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All plants and animals excrete nitrogenous wastes in the form of urea, uric acid or ammonia. But isn't that a bit of a waste? I mean, there is a shortage of biologically available oxygen in the ecosystem, and plants convert nitrogen in ammonia and nitrates into amino acids. Why do they then deaminate these amino acids and then excrete them? It would make much more sense to store it for further use. I know, ammonia is toxic, but it can always be stored in some specialized structure.

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This is my guess : Maybe the amino acids are deaminated because they are needed to be converted to something else.For eg. There is an amino acid tyrosine that is required to make a lot of other stuff. I don't think any organism would without any reason deaminate its amino acids. –  biogirl Oct 6 '13 at 18:38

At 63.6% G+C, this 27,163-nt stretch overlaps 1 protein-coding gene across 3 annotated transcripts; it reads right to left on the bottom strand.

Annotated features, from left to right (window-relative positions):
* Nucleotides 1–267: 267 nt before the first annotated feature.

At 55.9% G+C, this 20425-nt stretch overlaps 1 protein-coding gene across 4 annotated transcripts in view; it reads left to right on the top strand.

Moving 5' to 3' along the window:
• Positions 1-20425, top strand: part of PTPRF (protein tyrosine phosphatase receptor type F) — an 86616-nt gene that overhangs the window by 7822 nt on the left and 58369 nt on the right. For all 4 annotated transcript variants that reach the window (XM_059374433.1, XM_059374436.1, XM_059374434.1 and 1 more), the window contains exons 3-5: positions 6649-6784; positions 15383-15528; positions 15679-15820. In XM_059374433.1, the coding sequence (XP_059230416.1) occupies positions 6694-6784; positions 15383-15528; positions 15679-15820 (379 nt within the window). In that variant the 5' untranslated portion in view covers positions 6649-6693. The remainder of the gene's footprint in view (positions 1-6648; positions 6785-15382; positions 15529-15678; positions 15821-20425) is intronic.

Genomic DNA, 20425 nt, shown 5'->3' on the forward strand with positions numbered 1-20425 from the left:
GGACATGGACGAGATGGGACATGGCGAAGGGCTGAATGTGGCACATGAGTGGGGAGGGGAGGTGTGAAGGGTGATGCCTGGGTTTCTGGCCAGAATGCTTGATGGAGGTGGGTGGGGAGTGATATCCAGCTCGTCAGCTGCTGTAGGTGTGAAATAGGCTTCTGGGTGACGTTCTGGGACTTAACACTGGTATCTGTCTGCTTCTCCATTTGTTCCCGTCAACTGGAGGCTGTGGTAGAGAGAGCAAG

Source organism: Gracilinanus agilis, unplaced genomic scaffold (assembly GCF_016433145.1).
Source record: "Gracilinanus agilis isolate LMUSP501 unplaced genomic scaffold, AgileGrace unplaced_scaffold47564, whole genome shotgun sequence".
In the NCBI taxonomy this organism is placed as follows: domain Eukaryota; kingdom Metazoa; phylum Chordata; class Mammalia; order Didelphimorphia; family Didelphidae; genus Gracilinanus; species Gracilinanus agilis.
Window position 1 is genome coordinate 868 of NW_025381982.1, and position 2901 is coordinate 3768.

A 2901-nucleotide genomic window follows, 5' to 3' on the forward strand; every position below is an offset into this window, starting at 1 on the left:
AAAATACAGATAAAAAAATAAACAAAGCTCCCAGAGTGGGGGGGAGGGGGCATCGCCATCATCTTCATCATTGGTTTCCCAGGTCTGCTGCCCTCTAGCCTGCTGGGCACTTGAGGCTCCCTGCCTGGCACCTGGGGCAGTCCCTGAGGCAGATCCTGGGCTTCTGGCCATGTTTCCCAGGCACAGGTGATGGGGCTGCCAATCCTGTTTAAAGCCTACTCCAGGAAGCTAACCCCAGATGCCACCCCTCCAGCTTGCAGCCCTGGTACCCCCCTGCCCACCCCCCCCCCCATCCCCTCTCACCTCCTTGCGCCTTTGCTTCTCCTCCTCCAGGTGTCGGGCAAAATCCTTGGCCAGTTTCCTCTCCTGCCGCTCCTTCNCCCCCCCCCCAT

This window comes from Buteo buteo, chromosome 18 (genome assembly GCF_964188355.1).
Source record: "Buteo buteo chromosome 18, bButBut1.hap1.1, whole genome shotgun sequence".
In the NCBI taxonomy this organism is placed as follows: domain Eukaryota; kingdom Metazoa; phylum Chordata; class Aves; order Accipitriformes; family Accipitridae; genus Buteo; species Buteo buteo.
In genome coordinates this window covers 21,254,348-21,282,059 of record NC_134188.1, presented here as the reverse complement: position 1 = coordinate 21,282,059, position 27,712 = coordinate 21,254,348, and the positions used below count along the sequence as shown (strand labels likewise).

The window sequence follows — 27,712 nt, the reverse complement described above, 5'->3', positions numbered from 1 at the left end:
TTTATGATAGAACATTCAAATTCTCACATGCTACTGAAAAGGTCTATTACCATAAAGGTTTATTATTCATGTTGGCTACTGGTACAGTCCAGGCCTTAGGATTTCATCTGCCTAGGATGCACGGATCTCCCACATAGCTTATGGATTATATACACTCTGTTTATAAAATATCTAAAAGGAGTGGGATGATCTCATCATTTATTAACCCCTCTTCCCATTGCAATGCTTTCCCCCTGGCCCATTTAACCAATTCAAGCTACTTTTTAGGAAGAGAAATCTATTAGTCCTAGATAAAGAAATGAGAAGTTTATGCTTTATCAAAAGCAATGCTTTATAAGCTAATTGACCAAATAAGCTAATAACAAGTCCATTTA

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Some amino acids are essential, that is, they cannot be synthesized. For all the others, however, you need building blocks. Nitrogen, and specifically ammonia, is required for non-essential amino acid synthesis, the transfer of which is accomplished through a process called transamination. Amino acids are also broken down for energy as a metabolic process, producing glutamate (in addition to energy-containing molecules such as pyruvate). The body has thus produced some amino acids and metabolized others for energy, but glutamate must be deaminated to remove the nitrogen, which by this point is now in excess.

To evolve a specialized storage unit for highly toxic substances could be useful, I suppose, but it would be unlikely and would pose a huge risk compared to just getting rid of 'em. I'd rather urinate a few times a day than save a lot of toxic material for later and run the risk of something malfunctioning and killing me; besides, eventually that storage unit would get full. You could ask the same question for any substance we might eventually want.

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